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  • Minister of State in the Ministry of Industry, Investment and Commerce, Hon. Sharon Ffolkes-Abrahams, says the creation of an enabling business environment is essential for competition to thrive.
  • Mrs. Ffolkes-Abrahams was speaking at the National Competition Day forum, held at the Montego Bay Convention Centre, in Rose Hall, St. James, on September 23.
  • The State Minister expressed the hope that the seminar will provide opportunities for dialogue between the telecommunications sector and consumers.

Minister of State in the Ministry of Industry, Investment and Commerce, Hon. Sharon Ffolkes-Abrahams, says the creation of an enabling business environment is essential for competition to thrive.

“Competition is the hallmark of a robust business environment.  It drives innovation, forces increased efficiency in the use of resources and often results in a reduction of costs to consumers,” the State Minister said.

Mrs. Ffolkes-Abrahams was speaking at the National Competition Day forum, held at the Montego Bay Convention Centre, in Rose Hall, St. James, on September 23.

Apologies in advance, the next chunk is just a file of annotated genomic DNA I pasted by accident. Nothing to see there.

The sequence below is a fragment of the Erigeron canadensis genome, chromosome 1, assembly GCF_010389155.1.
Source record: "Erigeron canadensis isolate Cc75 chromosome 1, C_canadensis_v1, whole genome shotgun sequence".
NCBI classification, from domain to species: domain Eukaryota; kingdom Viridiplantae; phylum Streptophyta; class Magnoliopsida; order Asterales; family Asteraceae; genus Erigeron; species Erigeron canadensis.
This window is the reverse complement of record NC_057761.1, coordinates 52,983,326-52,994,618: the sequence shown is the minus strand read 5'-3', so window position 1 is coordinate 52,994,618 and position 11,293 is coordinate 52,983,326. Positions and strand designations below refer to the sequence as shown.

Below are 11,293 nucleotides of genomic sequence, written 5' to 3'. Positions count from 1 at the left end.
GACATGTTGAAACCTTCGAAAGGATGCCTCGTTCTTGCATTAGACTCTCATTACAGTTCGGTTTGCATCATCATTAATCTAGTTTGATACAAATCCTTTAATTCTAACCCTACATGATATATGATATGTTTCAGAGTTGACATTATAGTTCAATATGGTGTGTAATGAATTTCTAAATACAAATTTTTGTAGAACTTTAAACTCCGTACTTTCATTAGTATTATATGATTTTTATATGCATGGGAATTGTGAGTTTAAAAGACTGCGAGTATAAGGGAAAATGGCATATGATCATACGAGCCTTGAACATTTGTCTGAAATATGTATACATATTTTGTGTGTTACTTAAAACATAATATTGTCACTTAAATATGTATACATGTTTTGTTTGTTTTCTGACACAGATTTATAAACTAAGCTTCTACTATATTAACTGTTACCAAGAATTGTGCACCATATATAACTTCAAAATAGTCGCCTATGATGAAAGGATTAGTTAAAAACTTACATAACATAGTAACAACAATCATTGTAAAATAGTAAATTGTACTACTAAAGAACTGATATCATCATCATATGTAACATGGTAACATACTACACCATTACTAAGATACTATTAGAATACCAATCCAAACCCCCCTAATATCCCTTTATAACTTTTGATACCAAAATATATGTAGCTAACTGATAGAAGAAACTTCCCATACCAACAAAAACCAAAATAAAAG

The Fair Trading Commission sponsored forum, entitled: ‘Transforming Jamaica digitally: from Flintstones to Jetsons’, also included representatives from more than 20 countries who converged on the Montego Bay Convention Centre for the 13th Latin American Competition Forum, hosted by the Organization of Economic Cooperation and Development (OECD) and the Inter-American Development Bank (IDB).

The State Minister expressed the hope that the seminar will provide opportunities for dialogue between the telecommunications sector and consumers.

“From a more academic perspective, we also hope that the seminar will facilitate practical discussions in order for us to learn from the best practices of countries that have previously undergone this stage of development,” Mrs. Ffolkes- Abrahams said.

For his part, Minister of State in the Ministry of Science, Technology, Energy and Mining, Hon. Julian Robinson, said that one of the most significant milestones in the development of the country was when government took a decision to proactively negotiate with the then Cable and Wireless to end their monopoly on telecommunication services.

“The most profound impact of that liberalization for consumers was seen in the introduction of new players in the mobile industry – Digicel and Oceanic.  This created a new industry as not only did we have persons having access to a wider variety of choices, but prices came down and the market actually grew,” he noted.

“That has enabled us as a country to become more competitive in a critical industry and as such, allows us to attract more foreign-direct investments in this area,” Mr. Robinson informed.